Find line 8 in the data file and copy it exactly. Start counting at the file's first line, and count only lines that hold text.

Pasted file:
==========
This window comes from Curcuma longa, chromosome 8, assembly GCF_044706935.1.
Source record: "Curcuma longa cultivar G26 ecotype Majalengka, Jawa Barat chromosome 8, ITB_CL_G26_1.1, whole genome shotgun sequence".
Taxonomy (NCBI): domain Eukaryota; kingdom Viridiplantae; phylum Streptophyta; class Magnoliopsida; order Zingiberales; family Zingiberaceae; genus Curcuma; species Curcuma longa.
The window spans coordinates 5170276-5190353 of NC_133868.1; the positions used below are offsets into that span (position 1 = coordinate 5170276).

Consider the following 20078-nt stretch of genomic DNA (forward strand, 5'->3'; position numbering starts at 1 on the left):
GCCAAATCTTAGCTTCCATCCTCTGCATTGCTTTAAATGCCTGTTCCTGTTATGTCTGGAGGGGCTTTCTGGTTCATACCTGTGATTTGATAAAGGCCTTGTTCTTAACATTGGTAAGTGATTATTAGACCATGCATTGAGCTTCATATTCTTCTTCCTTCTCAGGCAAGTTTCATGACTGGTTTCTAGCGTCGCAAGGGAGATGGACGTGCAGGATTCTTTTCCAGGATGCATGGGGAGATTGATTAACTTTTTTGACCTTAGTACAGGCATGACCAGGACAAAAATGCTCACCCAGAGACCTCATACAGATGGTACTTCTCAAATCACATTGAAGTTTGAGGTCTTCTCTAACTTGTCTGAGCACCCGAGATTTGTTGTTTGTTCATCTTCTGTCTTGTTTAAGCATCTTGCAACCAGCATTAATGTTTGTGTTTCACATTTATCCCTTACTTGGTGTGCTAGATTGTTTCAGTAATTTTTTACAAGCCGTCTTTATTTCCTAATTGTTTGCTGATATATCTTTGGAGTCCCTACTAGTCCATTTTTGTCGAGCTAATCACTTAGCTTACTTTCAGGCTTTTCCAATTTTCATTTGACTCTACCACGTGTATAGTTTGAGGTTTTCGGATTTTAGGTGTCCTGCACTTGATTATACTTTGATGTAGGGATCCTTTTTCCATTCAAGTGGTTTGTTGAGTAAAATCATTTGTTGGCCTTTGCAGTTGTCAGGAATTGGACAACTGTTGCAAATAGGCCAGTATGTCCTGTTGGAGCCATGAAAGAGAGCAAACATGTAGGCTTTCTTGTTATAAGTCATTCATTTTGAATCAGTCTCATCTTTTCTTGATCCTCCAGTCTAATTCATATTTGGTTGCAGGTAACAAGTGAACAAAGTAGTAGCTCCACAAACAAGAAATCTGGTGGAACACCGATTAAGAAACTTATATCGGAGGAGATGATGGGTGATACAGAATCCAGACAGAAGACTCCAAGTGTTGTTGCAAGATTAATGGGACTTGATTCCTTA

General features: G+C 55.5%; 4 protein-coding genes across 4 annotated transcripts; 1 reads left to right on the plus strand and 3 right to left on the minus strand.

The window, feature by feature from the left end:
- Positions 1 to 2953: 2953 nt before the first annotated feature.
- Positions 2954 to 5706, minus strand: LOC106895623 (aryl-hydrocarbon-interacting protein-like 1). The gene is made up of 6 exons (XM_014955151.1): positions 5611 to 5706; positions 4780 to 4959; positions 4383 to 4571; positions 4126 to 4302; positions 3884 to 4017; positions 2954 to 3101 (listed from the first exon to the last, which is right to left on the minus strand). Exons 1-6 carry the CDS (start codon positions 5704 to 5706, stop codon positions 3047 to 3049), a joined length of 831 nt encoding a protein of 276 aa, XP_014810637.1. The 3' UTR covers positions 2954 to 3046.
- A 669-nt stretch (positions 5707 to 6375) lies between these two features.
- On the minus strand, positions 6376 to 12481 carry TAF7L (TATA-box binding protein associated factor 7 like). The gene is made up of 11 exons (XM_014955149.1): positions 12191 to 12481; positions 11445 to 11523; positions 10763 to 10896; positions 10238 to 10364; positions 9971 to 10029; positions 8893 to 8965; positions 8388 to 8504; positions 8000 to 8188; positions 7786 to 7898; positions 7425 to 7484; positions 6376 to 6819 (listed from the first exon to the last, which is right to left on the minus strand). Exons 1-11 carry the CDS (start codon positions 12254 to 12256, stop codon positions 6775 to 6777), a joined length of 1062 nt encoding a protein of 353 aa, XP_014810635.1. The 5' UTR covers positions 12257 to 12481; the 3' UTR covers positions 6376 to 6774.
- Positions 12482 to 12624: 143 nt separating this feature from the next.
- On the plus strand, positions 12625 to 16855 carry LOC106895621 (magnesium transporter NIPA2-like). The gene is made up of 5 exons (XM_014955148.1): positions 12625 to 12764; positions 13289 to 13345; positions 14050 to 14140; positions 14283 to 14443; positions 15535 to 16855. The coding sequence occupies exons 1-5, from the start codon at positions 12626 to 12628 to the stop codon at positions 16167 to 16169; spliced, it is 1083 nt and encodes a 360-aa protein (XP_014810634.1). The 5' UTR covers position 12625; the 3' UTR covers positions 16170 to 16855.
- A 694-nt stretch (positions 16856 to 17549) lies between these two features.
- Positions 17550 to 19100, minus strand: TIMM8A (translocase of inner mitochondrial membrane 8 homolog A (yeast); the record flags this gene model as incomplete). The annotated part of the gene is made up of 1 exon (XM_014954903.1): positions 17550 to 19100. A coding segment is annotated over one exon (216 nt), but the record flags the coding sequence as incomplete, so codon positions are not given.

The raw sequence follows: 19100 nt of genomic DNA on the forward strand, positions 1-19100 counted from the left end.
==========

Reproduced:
The window, feature by feature from the left end: